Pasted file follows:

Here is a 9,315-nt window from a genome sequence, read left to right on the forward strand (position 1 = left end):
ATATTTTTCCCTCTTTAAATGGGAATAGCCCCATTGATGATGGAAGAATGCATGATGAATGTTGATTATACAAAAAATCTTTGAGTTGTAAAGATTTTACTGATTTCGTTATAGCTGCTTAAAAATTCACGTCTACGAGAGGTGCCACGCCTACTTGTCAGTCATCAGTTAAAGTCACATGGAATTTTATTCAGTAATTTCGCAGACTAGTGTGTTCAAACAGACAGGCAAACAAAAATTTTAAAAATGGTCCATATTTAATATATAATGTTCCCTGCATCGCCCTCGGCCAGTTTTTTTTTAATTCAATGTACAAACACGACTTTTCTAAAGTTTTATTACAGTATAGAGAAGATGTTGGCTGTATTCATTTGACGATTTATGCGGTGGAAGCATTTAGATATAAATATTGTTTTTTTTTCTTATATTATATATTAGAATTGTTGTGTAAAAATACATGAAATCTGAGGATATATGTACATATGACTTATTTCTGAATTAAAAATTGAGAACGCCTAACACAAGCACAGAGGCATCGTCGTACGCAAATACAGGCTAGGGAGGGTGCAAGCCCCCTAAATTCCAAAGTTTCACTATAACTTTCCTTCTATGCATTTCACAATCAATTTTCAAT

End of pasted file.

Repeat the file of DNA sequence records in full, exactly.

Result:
Here is a 9,315-nt window from a genome sequence, read left to right on the forward strand (position 1 = left end):
ATATTTTTCCCTCTTTAAATGGGAATAGCCCCATTGATGATGGAAGAATGCATGATGAATGTTGATTATACAAAAAATCTTTGAGTTGTAAAGATTTTACTGATTTCGTTATAGCTGCTTAAAAATTCACGTCTACGAGAGGTGCCACGCCTACTTGTCAGTCATCAGTTAAAGTCACATGGAATTTTATTCAGTAATTTCGCAGACTAGTGTGTTCAAACAGACAGGCAAACAAAAATTTTAAAAATGGTCCATATTTAATATATAATGTTCCCTGCATCGCCCTCGGCCAGTTTTTTTTTAATTCAATGTACAAACACGACTTTTCTAAAGTTTTATTACAGTATAGAGAAGATGTTGGCTGTATTCATTTGACGATTTATGCGGTGGAAGCATTTAGATATAAATATTGTTTTTTTTTCTTATATTATATATTAGAATTGTTGTGTAAAAATACATGAAATCTGAGGATATATGTACATATGACTTATTTCTGAATTAAAAATTGAGAACGCCTAACACAAGCACAGAGGCATCGTCGTACGCAAATACAGGCTAGGGAGGGTGCAAGCCCCCTAAATTCCAAAGTTTCACTATAACTTTCCTTCTATGCATTTCACAATCAATTTTCAAT